The ordinance also allows, “(3) Where permitted, S.E.W. Buildings are exempt from the controls in Sec. 230 limiting demolition of industrial buildings.” SEW should not permit demolitions of existing viable PDR uses, potentially demolishing viable larger floor plate PDR spaces that will never be brought back.

  • Recommendation:  Allow ONLY up to 1/3 office uses as primary use in the SEW, consistent with PDR accessory uses elsewhere.
  • Recommendation:  Allow demolition of PDR only if under .5 FAR of existing PDR building on site.


Plaza 16 Rallies for Affordable Housing

10 02 2014

The latest from, covering the Plaza 16 Coalition rallies for affordable housing, and against the high-rise condominiums proposed to be built at 16th and Mission, one of San Francisco’s busiest intersections.


The Plaza 16 Coalition / Plaza 16 Coalición is made up of several CCHO member organizations based in the Mission District, including Dolores Street Community Services, Housing Rights Committee, MEDA, and PODER, as well as allies Causa Justa :: Just Cause and Mission Neighborhood Resource Center.

The Plaza 16 Coalition builds on the decades of planning and organizing in the Mission which created El Plan Popular / the People’s Plan, and won funding for much-needed community infrastructure, protections for light industrial jobs, and sites for future affordable housing and a new park in the Mission District (such as 17th & Folsom and at Shotwell & Cesar Chavez).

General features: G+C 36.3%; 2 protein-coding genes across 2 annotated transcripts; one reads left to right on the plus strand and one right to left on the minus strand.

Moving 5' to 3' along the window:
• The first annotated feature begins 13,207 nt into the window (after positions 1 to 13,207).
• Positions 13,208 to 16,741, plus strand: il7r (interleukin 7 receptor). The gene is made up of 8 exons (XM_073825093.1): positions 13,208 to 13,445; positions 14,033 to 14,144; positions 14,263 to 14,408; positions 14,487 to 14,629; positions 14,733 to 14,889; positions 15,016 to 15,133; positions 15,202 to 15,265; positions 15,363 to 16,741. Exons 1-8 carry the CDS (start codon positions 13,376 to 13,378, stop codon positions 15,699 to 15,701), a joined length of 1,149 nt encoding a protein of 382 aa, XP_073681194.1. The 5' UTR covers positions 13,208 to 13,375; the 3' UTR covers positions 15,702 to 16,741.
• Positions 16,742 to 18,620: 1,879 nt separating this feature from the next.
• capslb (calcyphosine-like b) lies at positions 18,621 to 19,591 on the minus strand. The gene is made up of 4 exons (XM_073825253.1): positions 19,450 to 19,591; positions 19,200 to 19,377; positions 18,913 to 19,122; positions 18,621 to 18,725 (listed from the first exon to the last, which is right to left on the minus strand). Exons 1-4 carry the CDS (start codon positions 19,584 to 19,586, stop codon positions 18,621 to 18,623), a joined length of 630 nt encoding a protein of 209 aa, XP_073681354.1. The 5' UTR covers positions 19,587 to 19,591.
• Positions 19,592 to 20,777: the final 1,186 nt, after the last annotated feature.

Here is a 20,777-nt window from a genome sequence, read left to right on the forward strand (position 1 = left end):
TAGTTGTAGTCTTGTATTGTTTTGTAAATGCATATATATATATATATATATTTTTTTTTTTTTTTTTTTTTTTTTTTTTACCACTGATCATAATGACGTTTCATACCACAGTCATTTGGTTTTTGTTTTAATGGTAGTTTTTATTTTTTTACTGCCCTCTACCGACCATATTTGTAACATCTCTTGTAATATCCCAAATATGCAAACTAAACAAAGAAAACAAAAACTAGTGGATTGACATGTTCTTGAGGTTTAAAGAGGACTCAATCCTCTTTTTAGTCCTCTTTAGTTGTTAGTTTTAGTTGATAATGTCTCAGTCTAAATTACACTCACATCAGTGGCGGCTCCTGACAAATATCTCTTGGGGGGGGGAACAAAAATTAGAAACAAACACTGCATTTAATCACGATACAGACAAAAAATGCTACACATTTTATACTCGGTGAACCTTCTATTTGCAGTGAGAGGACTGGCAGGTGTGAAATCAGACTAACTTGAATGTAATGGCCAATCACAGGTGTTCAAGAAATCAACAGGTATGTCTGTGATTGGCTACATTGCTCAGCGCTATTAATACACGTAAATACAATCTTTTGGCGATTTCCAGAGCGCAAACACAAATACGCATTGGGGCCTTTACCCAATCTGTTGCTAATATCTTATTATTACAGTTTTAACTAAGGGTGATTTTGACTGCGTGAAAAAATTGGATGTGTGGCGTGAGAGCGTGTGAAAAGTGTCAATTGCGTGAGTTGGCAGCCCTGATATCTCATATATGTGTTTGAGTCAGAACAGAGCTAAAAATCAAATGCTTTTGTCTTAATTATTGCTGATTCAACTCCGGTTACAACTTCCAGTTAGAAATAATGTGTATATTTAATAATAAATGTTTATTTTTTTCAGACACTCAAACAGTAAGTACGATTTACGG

From their statement: The Plaza 16 Coalition / Plaza 16 Coalición has come together to advocate for the 1979 Mission Street site to be used for much needed affordable housing in the neighborhood. We envision a 16th St and Mission Street that has:

  • Welcoming streets for grandmothers, kids, tenants, homeless people – streets that reduce hazards, and increase pedestrian safety and cultural vibrancy